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Research Data Management

Guidance on research data management planning, creating data management plans (DMPs), and other resources

Tips for Filing & Organizing Data

1. Capture something about the place, time, and theme of your data will help you identify which file you want.

2. Use a file name as short as possible yet still descriptive. This will make it easier when you use scripted file processing.

3. Do not use blank spaces in your file names. Use the underscore "_" or use "CamelCaps" where you run all words together and capitalize each word.

4. Consider placing data files in a separate space from your computer's operating system. This can be an external hard drive, server space, or a separate partition on a hard drive.

File Name Examples:

Bad: Year1 or Summer07

Good: CorvallisVegBio2007

5. Consider appending a version number (eg. v1) to the end of the file name.

Why Manage Your Data?

Reasons for managing, preserving, and sharing your data include:

  1. Your funding agency may require that you manage and share your data. Some may require that you archive your research data in a repository for long-term preservation and access.
  2. Your grant proposal will be more competitive if you can demonstrate that you manage, preserve, and share your data.
  3. Making your data available to others ensures that your research is truly reproducible.
  4. Managing your research data saves you time because it ensures that you and others in your collaboration will be able to find, understand, and use the data.
  5. When you manage your data throughout the life of your research, the data can be more readily shared and reused by others.
  6. Sharing your research data enables wider dissemination of your work.
  7. Your article may be cited more often if the data underlying the article are freely accessible.
  8. By sharing your data you are supporting Open Access and helping to foster the creation of new knowledge, by allowing others to freely use and build upon your work.
  9. If you properly care for your original and unique research data, they can be used as a teaching resource, enriching your instruction and preparing your students to be world class researchers.
  10. Enabling others to use your data reinforces open scientific inquiry and can lead to new and unanticipated discoveries.

This list was compiled by Lizzy Rolando (Research Data Librarian at Georgia Tech) and Jennifer Doty (Data Management Specialist at Emory University).

Data Licensing

  • Creative Commons is a website devoted to educational access and expanding the range of creative works available for others to build upon legally and to share by providing different licenses and public domain tools that ensure the public has a free, simple, and standardized way to grant copyright permissions for creative and academic works.
  • Open Data Commons is another website hosted by the Open Knowledge Foundation that provides legal tools to help license data.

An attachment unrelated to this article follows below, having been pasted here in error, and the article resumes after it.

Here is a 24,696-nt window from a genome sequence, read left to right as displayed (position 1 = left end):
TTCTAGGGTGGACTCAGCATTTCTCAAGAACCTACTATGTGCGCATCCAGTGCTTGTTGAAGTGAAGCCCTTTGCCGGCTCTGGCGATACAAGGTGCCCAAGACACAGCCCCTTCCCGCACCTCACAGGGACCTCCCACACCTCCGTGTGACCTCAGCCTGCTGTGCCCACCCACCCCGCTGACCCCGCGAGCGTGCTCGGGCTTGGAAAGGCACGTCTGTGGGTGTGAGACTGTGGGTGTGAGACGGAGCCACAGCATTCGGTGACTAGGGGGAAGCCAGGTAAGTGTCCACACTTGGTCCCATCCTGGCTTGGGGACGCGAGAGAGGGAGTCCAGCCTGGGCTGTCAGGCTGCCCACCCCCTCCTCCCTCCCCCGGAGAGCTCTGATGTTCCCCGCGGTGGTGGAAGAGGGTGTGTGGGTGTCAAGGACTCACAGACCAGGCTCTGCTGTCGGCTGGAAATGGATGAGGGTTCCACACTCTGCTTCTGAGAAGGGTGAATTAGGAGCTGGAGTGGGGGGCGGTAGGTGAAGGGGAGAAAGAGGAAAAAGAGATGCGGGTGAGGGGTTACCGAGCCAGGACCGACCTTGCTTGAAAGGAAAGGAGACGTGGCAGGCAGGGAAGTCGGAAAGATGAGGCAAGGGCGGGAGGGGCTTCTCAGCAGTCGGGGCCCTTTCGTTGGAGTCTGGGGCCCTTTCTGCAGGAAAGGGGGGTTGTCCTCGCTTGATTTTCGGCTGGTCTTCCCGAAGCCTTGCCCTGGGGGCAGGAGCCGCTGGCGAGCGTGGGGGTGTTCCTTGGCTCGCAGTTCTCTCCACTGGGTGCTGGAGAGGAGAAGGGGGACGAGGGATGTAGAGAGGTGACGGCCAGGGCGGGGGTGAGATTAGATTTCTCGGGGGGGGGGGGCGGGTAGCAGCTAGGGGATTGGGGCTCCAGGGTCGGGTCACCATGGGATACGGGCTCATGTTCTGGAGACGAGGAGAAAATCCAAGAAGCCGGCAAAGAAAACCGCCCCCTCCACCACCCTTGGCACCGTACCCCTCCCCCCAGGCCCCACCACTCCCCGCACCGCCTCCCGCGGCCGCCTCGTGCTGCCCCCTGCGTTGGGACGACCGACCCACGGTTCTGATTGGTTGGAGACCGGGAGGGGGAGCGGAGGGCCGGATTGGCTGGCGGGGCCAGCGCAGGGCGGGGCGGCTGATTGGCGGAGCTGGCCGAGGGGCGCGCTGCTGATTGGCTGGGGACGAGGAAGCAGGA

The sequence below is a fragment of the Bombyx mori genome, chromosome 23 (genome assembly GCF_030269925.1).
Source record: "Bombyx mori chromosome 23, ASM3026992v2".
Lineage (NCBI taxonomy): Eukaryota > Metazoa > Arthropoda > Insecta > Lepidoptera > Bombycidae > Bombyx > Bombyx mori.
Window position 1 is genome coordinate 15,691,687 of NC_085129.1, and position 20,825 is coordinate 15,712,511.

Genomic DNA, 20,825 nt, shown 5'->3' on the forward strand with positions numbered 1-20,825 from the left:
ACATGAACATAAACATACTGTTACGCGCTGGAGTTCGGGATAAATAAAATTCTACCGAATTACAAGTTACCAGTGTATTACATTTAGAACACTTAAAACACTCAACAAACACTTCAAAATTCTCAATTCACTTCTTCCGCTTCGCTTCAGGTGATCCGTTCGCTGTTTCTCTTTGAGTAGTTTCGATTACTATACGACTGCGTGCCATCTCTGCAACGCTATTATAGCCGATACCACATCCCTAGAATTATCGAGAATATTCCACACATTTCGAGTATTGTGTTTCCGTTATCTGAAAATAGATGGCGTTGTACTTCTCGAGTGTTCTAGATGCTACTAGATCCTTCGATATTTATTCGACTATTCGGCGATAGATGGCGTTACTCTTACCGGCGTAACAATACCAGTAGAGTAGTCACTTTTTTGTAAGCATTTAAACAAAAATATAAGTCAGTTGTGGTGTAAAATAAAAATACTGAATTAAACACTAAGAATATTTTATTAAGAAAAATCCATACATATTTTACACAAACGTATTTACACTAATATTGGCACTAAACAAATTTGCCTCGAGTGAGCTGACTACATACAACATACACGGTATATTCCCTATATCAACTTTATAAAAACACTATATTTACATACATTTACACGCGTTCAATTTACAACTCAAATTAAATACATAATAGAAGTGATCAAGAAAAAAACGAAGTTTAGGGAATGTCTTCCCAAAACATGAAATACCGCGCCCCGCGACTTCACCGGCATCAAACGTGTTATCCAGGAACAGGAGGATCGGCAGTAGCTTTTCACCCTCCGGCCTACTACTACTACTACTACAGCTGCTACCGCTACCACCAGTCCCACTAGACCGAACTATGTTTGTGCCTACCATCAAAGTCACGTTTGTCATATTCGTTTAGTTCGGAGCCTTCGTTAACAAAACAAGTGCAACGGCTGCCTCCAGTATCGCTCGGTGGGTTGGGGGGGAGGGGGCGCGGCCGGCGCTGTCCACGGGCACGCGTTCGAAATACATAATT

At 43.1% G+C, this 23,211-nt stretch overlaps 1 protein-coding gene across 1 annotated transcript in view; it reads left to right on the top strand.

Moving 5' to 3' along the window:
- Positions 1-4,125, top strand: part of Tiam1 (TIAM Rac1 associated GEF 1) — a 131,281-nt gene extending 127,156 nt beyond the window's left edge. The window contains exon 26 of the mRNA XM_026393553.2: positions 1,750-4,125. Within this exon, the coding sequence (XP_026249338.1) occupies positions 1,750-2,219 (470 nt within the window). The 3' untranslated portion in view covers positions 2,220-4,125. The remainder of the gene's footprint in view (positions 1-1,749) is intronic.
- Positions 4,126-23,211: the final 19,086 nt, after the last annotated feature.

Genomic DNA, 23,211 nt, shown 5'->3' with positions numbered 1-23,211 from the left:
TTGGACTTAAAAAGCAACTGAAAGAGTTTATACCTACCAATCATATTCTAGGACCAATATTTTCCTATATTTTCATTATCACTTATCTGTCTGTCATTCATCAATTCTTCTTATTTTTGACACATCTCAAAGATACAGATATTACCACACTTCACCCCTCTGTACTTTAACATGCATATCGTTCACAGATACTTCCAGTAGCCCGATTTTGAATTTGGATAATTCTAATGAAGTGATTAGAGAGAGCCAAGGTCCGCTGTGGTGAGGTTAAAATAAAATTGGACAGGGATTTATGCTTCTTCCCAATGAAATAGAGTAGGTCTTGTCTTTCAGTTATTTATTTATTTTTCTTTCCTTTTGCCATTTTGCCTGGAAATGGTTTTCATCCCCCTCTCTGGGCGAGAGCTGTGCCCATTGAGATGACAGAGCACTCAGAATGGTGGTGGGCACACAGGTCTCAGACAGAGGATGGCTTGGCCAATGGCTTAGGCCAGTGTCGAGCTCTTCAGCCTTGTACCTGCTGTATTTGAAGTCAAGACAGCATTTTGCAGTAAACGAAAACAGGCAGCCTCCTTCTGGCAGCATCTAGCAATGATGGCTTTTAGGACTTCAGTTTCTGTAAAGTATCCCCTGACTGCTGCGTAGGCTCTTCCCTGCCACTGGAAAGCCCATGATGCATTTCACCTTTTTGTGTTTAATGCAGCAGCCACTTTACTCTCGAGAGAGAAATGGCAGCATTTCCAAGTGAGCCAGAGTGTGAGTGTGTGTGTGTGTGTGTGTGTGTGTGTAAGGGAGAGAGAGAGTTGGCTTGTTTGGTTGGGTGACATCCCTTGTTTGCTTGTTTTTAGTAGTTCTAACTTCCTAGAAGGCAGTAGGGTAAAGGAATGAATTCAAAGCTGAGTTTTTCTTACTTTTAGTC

Every license helps creators retain copyright while allowing others to copy, distribute, and make some uses of their work non-commercially. Every Creative Commons license also ensures licensors get the credit for their work. All licenses work around the world and last as long as applicable copyright last. These common features serve as the baseline, on top of which creators can choose to grant additional permissions when deciding how they want their work to be used.

A  licensor must answer a few simple questions on the path to choosing a license:

  • Do I want to allow commercial use or not? 
  • Do I want to allow derivative works or not?

Licenses do not affect freedoms that the law grants to users of creative works otherwise protected by copyright, such as exceptions and limitations to copyright law like fair dealing. Creative Commons licenses require licensees to get permission to do any of the things with a work that the law reserves exclusively to a licensor and that the license does not expressly allow. Work with a license that is used must credit the original licensor, keep copyright notices intact on all copies of the work, and link to the license from copies of the new work. They cannot use technological measures to restrict access to the work by others.

  • Attribution License (CC BY): This license lets others distribute, remix, adapt, and build upon your work, even commercially, as long as they credit you for the original creation. 
  • Attribution-ShareAlike (CC BY-SA): This license lets others remix, adapt, and build upon your work even for commercial purposes, as long as they credit you and license their new creations under the identical terms. 
  • Attribution-NoDerivs (CC BY-ND): This license lets others reuse the work for any purpose, including commercially; however, it cannot be shared with others in adapted form, and credit must be provided to you.
  • Attribution-NonCommercial (CC BY-NC): This license lets others remix, adapt, and build upon your work non-commercially, and although their new works must also acknowledge you and be non-commercial, they don’t have to license their derivative works on the same terms.
  • Attribution-NonCommercial-ShareAlike (CC BY-NC-SA): This license lets others remix, adapt, and build upon your work non-commercially, as long as they credit you and license their new creations under the identical terms.
  • Attribution-NonCommercial-NoDerivs (CC BY-NC-ND): This license is the most restrictive of our six main licenses, only allowing others to download your works and share them with others as long as they credit you, but they can’t change them in any way or use them commercially.
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